Ex-Hasidic Jew's Suicide Cannot Be Blamed on Orthodoxy

I have no doubt that Faigy Mayer’s suicide was not the result of any shunning, no matter how anxious some have been to proclaim so, or what she herself may have imagined.

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Faigy Mayer in Brooklyn in 2011, in a photo posted on her Facebook page.
Faigy Mayer in Brooklyn in 2011, in a photo posted on her Facebook page. Credit: Facebook / JTA
Rabbi Avi Shafran
Avi Shafran

To make my mourning more visceral on Tisha B’Av, I try to focus not only on the destruction of the holy temples and subsequent Jewish expulsions and persecutions, but also on tragedies closer in time, like the Holocaust and the tolls of terrorism in Israel. All Jewish calamities are in a sense rooted in the persistence of Jewish exile.

Individual tragedies, too, are often in my Tisha B’Av consciousness, such as the loss this year of two dear friends, one to cancer and the other in a car accident.

The untimely death of Faigy Mayer, aleha hashalom, also remains with me even now, weeks after the tragedy.

Also with me is the ugly blaming of Faigy’s death on her original community, even on all Orthodox Jews.

I never met Faigy but, like so many, I grew to know her after the young, vibrant woman, who left her Hasidic community to pursue her dreams of success in the wider world, committed suicide earlier in the month of Jewish mourning.

Some of that fantasizing came from tabloid media and the sort of people outside the Orthodox world who rejoice at the chance to portray Orthodoxy negatively so that they can feel better about their less-observant Jewish lives. And some came from people on, or beyond, the fringe of the Orthodox world.

Eliyahu Fink, a West Coast rabbi, reacted to Faigy’s death by decrying the “pain, rejection, and demonization” that “often define the journey out” of Judaism. He called the tragedy “an indictment of our lifestyle” and commented that “we [Orthodox Jews] are definitely guilty of this crime.”

Another rabbi, Yisoscher Katz, a proponent of “Open Orthodoxy” (a group that, despite its name, is indistinguishable from the early Conservative movement) asserted that “All of us in the Orthodox world are somewhat complicit in [Faigy’s] death.”

I have no doubt that some people who leave religious communities become estranged from their families as a result. I have no doubt that others, despite their choices, remain loved by and involved with their parents and siblings. And I have no doubt, too, that it is hard both for those who leave Orthodox Judaism and for their families. There’s certainly room for empathy on all sides.

But finally, I also have no doubt that Faigy Mayer’s suicide was not the result of any shunning, no matter how anxious some have been to proclaim so, or what she herself may have imagined.

In the days following the calamity of Faigy’s death, it became clear that she suffered from mental illness — she had been hospitalized several times and was taking medication — and that her illness darkly clouded the lens through which she saw her world.

Ari Mandel, a friend of Faigy’s who also grew up Hasidic but left his community, confided that “it was fairly well-known that she suffered from mental illness.”

Faigy’s cousin, Finette Lerman-Russak, who is not Hasidic, and who helped Faigy transition to the “outside world,” said that Faigy’s hold on reality was tenuous. Lerman-Russak asserted bluntly that it was “untrue” that, as Faigy had claimed in a letter to friends shortly before her death, that her family had withheld childhood photographs from her. “A lot of Faigy’s friends,” Faigy’s cousin noted, “had no idea how ill she was and that she was filtering what they knew.”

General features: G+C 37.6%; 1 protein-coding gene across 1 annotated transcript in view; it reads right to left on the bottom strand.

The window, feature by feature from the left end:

None of us has any right to sit in judgment of someone with illness of the mind, any more than we do someone with illness of the body. I would no more criticize Faigy for her ailment, G-d forbid, than I would the friend I lost to cancer for his. But recognizing that it was her illness, not her, writing about her family and erstwhile community is important. And it should give pause to all those bent on slurring ultra-Orthodox life at every real or perceived opportunity.

A 2005 study published in the American Journal of Psychiatry found that among people who were hospitalized with major depression, the religiously unaffiliated had significantly more lifetime suicide attempts than those who reported being affiliated with a religion. Israeli researchers last year found that religious teens were 45% less likely to exhibit suicidal behavior than less-religious ones. To some, such findings would implicate the lack of religious affiliation itself in tragedies like Faigy’s suicide. But that would be no less speculative than the notion of those who blame religious communities. The issue should not be whom to blame, but simply how to foster mental health.

The overwhelming majority of young people in insular Orthodox communities lead happy lives. Are the families of those who feel compelled to leave their communities hurt by this? Of course they are. Does that justify shunning those who leave? Of course not. And if that does happen, even rarely, it’s wrong.

Jews who feel stifled in their Jewish communities should be encouraged to explore options like Project Makom, which offers classes, one-on-one mentoring, information about preparing for higher education and the job market and conflict-resolution sessions.

Parents and siblings of those who choose new lives for themselves should be encouraged to continue to offer unconditional love to their children and siblings.

But none of us should use cases where preexisting conditions led to bad places as license to point fingers at families and communities that are only trying to live the best Jewish lives they can.

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